What sort of work/school did you do in Colombia? What's it like working (or studying) in Colombia compared to what it was like where you lived before?

No school, but the startup industry is huge there - there's a lot of networking events, which I've never done before.

What things were more expensive than you are used to and what things were cheaper?

Everything was cheap - great produce, great local food.

Any good stories you can think of that you haven't mentioned yet?

My friend Juan's family is big into horses - they raise them for shows and his entire family was raised riding them. He invited me to a cabalgata - basically a horse ride (perhaps parade is a better translation) for special occasions. I was under the impression it would be about 2 or 3 hours total - we'd be leaving a bar, heading to another bar, and then heading back. 20 people were coming. Simple.

Well it turned out the event was a graduation, and what I went to was the Colombian equivalent of a college kegger. About a 100 people showed up, which delayed the entire ride as more equipment had to be brought in. Guys showed up with saddles with built in speakers blaring sonorous love songs and reggaeton, people were getting hammered on Aguardiente (the local drink of choice - an anise flavored vodka-like alcohol) even before they got on the horses. We started out, and people would be drinking out of the bottles, and then stopping - the stopping made the entire ride take forever, and I thought it was to let some car by. It turns out people at the front of the line were pausing at corner stores to get more bottles of Aguardiente.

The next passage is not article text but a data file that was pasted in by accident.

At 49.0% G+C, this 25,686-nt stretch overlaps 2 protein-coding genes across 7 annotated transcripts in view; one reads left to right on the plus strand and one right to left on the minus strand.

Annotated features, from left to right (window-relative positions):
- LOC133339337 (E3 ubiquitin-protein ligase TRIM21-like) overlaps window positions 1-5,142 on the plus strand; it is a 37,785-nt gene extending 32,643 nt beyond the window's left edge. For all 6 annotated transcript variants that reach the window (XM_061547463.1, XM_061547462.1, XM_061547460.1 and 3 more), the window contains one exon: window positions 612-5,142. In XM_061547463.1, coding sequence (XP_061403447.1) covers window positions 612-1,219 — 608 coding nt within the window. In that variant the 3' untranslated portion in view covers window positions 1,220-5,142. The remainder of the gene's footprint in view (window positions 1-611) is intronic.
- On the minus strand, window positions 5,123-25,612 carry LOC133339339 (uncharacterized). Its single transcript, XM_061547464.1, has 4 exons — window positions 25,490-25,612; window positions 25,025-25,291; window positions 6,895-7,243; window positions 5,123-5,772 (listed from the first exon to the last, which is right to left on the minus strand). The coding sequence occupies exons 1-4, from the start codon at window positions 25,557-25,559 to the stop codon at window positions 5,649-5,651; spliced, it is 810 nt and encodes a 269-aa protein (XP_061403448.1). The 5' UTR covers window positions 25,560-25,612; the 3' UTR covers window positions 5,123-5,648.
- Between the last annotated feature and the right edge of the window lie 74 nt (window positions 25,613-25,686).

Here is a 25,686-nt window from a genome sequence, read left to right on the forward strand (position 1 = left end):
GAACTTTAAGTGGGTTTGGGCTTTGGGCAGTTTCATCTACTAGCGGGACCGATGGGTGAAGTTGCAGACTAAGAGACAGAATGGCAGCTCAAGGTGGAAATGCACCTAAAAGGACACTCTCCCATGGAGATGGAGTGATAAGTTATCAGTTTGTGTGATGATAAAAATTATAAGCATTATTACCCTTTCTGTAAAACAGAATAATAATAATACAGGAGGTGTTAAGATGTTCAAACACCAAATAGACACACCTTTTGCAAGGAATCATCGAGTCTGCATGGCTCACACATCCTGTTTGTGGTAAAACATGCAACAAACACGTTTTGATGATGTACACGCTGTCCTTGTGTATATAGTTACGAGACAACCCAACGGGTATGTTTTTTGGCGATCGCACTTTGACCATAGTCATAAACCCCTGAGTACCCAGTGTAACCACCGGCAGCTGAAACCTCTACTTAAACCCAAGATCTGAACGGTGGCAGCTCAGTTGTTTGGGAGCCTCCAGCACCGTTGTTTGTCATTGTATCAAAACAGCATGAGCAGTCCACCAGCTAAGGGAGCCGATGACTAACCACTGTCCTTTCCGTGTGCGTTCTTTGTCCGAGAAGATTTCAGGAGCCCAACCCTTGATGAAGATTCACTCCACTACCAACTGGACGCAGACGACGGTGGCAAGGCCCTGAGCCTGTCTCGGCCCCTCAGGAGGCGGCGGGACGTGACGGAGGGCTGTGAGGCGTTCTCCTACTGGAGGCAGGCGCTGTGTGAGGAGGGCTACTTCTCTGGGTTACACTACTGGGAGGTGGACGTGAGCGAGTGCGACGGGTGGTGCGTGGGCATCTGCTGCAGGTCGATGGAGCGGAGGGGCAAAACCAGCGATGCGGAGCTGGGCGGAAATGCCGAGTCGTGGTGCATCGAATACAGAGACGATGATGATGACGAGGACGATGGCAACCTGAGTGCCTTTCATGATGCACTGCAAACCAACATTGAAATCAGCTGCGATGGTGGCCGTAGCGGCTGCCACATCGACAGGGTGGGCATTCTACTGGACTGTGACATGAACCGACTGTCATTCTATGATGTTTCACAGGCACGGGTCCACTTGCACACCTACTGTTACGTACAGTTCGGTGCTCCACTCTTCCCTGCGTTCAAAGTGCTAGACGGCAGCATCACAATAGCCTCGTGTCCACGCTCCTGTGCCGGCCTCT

Then it started raining. Hard.

No one had brought raincoats, and people started falling off their horses - and they were still drinking. After 3 hours we ended up at the bar, where more drinking, karaoke, dancing, and grilling of food started - Some really delicious food, like chorizo and orange - not a combination I would have ever thought would go together but it did.

After several hours of that, we made our way back, which took another 2 hours.

Completely soaked, we got back to the original place - which I found out was a "cowboy bar" - it had a ramp where most nights guys would ride into the bar and make their horse high step and prance sideways and whatnot.

On the way back Juan asked me how the whole night was.

I said that it was both the most miserable and awesome experience I had in Colombia.

He gave me the thumbs up and I passed out in the back seat.

What are your favorite things about Colombia? Least favorite?

I got a chance to travel a bit - I went on a press trip to the Caribbean Coast - Bogota, Cartagena, Tolu, Taganga - and it's completely different - Cartagena feels like what I imagine Havana feels like and the national parks are fantastic - Tayrona National Park was one of the most scenic places I've ever visited - it was inside a forest, but then it would open up into a stunning beach. Then you'd walk some more and another stunning beach and another.

Colombia surprised me because I really didn't know that it had two coastlines - and Atlantic and a Pacific - which is obvious if you look at it on a map but it's not something I had consciously thought about. I just went to the Atlantic, but I heard that the Pacific is equally amazing - you can go whale watching there - but I unfortunately didn't get a chance to go.

What things about Colombia surprised you?

That it was a really livable city - I usually hate that word, because it's like "vibrant" - what exactly does that even mean? And again, like vibrant, it's hard to pin down - there's a friendliness and openness that's there - and I could very easily imagine myself living there.